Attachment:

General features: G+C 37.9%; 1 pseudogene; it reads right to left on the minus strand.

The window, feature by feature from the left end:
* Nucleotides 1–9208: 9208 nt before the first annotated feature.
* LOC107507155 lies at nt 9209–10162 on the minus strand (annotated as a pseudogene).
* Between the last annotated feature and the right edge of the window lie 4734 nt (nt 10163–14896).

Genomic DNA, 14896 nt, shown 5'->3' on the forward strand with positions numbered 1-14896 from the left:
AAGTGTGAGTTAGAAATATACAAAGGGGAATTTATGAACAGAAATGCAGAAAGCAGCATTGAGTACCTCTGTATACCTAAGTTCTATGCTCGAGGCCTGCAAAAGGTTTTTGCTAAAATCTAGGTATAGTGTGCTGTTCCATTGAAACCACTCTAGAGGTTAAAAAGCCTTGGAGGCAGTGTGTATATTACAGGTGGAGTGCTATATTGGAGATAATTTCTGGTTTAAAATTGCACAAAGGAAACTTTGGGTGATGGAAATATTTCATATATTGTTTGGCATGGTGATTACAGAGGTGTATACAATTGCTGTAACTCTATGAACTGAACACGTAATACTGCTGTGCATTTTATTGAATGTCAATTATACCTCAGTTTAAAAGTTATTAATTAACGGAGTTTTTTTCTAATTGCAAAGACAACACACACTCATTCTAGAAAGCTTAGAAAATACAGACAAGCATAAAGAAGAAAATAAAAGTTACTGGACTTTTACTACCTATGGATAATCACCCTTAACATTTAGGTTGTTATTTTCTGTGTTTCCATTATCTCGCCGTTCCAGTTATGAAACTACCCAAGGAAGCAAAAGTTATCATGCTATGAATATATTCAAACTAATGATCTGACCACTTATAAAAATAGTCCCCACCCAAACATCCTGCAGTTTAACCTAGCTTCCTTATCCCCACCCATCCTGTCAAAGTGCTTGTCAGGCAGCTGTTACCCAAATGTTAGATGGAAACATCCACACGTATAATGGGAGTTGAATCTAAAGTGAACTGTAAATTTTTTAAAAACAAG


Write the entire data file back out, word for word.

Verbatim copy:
General features: G+C 37.9%; 1 pseudogene; it reads right to left on the minus strand.

The window, feature by feature from the left end:
* Nucleotides 1–9208: 9208 nt before the first annotated feature.
* LOC107507155 lies at nt 9209–10162 on the minus strand (annotated as a pseudogene).
* Between the last annotated feature and the right edge of the window lie 4734 nt (nt 10163–14896).

Genomic DNA, 14896 nt, shown 5'->3' on the forward strand with positions numbered 1-14896 from the left:
AAGTGTGAGTTAGAAATATACAAAGGGGAATTTATGAACAGAAATGCAGAAAGCAGCATTGAGTACCTCTGTATACCTAAGTTCTATGCTCGAGGCCTGCAAAAGGTTTTTGCTAAAATCTAGGTATAGTGTGCTGTTCCATTGAAACCACTCTAGAGGTTAAAAAGCCTTGGAGGCAGTGTGTATATTACAGGTGGAGTGCTATATTGGAGATAATTTCTGGTTTAAAATTGCACAAAGGAAACTTTGGGTGATGGAAATATTTCATATATTGTTTGGCATGGTGATTACAGAGGTGTATACAATTGCTGTAACTCTATGAACTGAACACGTAATACTGCTGTGCATTTTATTGAATGTCAATTATACCTCAGTTTAAAAGTTATTAATTAACGGAGTTTTTTTCTAATTGCAAAGACAACACACACTCATTCTAGAAAGCTTAGAAAATACAGACAAGCATAAAGAAGAAAATAAAAGTTACTGGACTTTTACTACCTATGGATAATCACCCTTAACATTTAGGTTGTTATTTTCTGTGTTTCCATTATCTCGCCGTTCCAGTTATGAAACTACCCAAGGAAGCAAAAGTTATCATGCTATGAATATATTCAAACTAATGATCTGACCACTTATAAAAATAGTCCCCACCCAAACATCCTGCAGTTTAACCTAGCTTCCTTATCCCCACCCATCCTGTCAAAGTGCTTGTCAGGCAGCTGTTACCCAAATGTTAGATGGAAACATCCACACGTATAATGGGAGTTGAATCTAAAGTGAACTGTAAATTTTTTAAAAACAAG